September 17, 2019 – “Our work has evolved from asking Is obesity increasing cancer risk? and What are the mechanisms linking obesity and cancer?” he says. “We have largely answered the first question and are still working on the second, but our focus really has turned to What are we going to do about it?”
May 20, 2019 – Research findings presented at the American Association for Cancer Research Annual Meeting 2019 explore possible reasons for obesity-related resistance to breast cancer treatment and possible strategies to overcome obesity-related immune suppression in cancer.
November 20, 2018 – Nutrient availability regulates cell metabolism, growth, and survival. When nutrients are in short supply, cells can pause their growth or even eliminate themselves through a process known as programmed cell death, thereby protecting the health of the organism as a whole. If nutrient deprivation happens at certain critical periods, such as during the rapid growth of the embryonic brain, severe developmental consequences can arise (this is why proper maternal nutrition is so important). In contrast, harnessing the innate ability of cells to enter programmed cell death is an important strategy in cancer treatment.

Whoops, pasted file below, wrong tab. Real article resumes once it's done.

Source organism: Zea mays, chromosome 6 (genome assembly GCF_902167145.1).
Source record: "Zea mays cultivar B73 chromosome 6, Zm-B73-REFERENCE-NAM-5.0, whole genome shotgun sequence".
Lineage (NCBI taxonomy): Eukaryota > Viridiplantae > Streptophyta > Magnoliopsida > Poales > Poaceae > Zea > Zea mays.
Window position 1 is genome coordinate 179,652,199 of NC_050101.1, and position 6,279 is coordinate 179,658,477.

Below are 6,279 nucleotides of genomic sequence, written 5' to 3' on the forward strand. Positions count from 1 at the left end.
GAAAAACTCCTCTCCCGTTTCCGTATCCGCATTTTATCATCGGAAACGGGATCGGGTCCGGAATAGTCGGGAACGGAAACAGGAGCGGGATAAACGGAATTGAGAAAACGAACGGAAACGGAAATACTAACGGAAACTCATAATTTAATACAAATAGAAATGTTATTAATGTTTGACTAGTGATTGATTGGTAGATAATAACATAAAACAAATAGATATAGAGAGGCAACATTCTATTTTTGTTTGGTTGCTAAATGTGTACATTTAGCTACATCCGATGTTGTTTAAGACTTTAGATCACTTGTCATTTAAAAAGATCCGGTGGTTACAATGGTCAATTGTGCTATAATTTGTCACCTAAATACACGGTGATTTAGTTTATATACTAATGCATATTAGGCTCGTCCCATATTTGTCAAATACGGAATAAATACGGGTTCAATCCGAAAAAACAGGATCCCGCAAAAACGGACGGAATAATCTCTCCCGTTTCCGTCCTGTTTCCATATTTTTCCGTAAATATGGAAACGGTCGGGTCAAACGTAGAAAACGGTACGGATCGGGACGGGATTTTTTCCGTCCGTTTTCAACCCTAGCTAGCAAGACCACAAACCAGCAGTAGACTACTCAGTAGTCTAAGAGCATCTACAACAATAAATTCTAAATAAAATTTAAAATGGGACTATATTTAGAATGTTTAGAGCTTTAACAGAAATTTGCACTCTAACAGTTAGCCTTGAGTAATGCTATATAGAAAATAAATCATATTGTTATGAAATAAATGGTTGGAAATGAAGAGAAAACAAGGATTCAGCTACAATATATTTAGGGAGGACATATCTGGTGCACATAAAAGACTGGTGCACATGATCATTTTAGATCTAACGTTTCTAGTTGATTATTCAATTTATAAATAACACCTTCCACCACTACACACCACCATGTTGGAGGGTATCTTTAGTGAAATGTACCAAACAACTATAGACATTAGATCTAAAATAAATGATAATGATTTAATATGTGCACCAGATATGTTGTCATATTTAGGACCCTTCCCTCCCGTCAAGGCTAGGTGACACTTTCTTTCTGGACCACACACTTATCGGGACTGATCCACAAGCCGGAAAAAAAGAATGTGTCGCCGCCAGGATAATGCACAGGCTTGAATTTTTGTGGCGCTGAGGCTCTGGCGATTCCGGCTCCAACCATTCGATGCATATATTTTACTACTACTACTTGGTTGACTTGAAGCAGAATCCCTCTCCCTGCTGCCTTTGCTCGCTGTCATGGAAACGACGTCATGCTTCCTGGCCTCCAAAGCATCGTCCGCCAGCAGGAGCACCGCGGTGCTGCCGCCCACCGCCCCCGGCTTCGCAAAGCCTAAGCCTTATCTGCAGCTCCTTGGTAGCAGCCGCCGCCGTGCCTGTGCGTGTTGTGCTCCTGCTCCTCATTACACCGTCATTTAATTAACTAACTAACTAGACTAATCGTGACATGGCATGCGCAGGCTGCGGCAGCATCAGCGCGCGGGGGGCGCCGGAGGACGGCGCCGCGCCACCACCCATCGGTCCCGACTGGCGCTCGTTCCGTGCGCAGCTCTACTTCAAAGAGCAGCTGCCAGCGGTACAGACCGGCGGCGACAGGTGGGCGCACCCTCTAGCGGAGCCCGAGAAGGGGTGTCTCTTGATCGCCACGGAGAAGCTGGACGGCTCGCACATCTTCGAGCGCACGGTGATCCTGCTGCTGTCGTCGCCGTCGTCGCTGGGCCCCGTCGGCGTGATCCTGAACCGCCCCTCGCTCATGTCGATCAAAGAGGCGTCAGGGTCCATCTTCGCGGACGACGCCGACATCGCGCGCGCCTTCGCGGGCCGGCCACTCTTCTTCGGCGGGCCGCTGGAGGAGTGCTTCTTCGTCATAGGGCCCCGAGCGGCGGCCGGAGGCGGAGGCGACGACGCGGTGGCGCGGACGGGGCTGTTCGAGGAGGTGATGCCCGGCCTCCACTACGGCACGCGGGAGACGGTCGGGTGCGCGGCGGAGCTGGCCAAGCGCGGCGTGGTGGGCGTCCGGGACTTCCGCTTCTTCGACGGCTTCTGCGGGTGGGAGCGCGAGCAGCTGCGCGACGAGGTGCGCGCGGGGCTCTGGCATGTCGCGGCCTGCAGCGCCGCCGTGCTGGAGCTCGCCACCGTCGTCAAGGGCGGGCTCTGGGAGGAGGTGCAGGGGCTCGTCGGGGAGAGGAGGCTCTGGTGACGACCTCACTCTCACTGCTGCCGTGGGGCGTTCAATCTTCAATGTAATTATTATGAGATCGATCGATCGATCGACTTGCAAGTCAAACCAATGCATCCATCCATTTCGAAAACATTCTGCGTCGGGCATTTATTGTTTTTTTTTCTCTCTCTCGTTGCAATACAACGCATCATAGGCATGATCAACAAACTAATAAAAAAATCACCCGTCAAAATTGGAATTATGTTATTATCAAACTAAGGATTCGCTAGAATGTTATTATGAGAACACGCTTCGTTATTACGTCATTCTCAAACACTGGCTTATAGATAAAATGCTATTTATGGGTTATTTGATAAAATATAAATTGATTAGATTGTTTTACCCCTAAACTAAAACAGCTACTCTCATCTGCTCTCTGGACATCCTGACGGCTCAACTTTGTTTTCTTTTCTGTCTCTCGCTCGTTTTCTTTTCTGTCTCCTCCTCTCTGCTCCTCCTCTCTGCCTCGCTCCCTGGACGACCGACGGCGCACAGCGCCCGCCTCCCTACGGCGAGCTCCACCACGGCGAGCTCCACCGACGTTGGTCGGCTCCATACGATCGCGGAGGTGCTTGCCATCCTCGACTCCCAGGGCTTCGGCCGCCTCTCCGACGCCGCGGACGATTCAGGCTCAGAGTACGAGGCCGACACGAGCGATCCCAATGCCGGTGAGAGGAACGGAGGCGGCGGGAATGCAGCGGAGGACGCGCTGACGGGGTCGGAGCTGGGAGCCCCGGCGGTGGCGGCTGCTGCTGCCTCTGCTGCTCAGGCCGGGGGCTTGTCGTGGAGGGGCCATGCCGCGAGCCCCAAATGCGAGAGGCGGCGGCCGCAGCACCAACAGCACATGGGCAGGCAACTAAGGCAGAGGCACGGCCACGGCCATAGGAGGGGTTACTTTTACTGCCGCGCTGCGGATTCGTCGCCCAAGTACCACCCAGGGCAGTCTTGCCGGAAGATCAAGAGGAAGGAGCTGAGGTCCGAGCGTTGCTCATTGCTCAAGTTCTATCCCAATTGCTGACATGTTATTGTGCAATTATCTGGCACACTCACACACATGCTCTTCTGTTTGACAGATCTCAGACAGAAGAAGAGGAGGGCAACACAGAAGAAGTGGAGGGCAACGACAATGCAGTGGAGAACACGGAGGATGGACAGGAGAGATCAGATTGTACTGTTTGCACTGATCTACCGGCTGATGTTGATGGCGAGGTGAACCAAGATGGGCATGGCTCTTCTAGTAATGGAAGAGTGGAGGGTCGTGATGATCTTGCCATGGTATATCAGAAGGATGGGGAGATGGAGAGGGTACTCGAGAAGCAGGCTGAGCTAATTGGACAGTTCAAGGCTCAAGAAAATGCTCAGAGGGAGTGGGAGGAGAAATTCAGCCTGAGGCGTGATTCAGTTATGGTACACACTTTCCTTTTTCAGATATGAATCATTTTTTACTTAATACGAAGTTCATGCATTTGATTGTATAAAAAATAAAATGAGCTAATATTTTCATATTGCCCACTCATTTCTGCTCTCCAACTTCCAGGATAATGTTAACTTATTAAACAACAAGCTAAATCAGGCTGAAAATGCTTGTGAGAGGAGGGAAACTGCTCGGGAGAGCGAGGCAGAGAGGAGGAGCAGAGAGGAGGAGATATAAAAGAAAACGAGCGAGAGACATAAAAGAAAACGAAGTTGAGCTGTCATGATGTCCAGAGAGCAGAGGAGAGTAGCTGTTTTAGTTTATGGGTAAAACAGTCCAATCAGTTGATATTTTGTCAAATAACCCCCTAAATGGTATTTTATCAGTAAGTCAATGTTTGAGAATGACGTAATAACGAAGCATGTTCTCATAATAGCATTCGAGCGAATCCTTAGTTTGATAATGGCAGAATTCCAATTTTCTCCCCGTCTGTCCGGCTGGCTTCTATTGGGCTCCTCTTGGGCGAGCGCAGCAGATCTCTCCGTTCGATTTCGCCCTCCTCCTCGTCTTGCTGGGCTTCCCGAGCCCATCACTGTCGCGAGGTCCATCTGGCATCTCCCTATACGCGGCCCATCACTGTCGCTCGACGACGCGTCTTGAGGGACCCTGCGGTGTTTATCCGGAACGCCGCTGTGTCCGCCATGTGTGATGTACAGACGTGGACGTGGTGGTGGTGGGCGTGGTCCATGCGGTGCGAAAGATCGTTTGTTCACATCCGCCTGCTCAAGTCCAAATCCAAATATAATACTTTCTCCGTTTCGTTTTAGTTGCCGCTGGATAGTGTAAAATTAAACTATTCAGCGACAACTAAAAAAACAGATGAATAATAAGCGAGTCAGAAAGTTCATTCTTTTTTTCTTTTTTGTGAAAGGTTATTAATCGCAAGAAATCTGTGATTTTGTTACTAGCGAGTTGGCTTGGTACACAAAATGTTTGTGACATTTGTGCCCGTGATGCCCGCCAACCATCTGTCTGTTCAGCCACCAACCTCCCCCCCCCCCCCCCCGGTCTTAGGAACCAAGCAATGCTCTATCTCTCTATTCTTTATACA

October 3, 2018 – UNC NRI’s and UNC Lineberger’s Stephen Hursting, PhD, MPH, along with Cornelia Ulrich, PhD, MS, the director of the Huntsman Cancer Institute’s National Cancer Institute-designated Comprehensive Cancer Center, and colleagues, reviewed findings from research looking at the biological links between obesity and cancers of the colon, rectum, pancreas, liver, esophagus, gallbladder and stomach, as well as published studies on how diet, exercise, weight loss surgery, and other weight-related interventions may help reverse this connection.
August 30, 2018 – While the link between obesity and breast cancer risk is well known, the underlying mechanisms are not fully understood. Obesity alters many conditions in cells and within the body, and it is not easy to determine which of these conditions are important to the obesity-cancer link. Consequently, it is very difficult to identify potential therapeutic targets.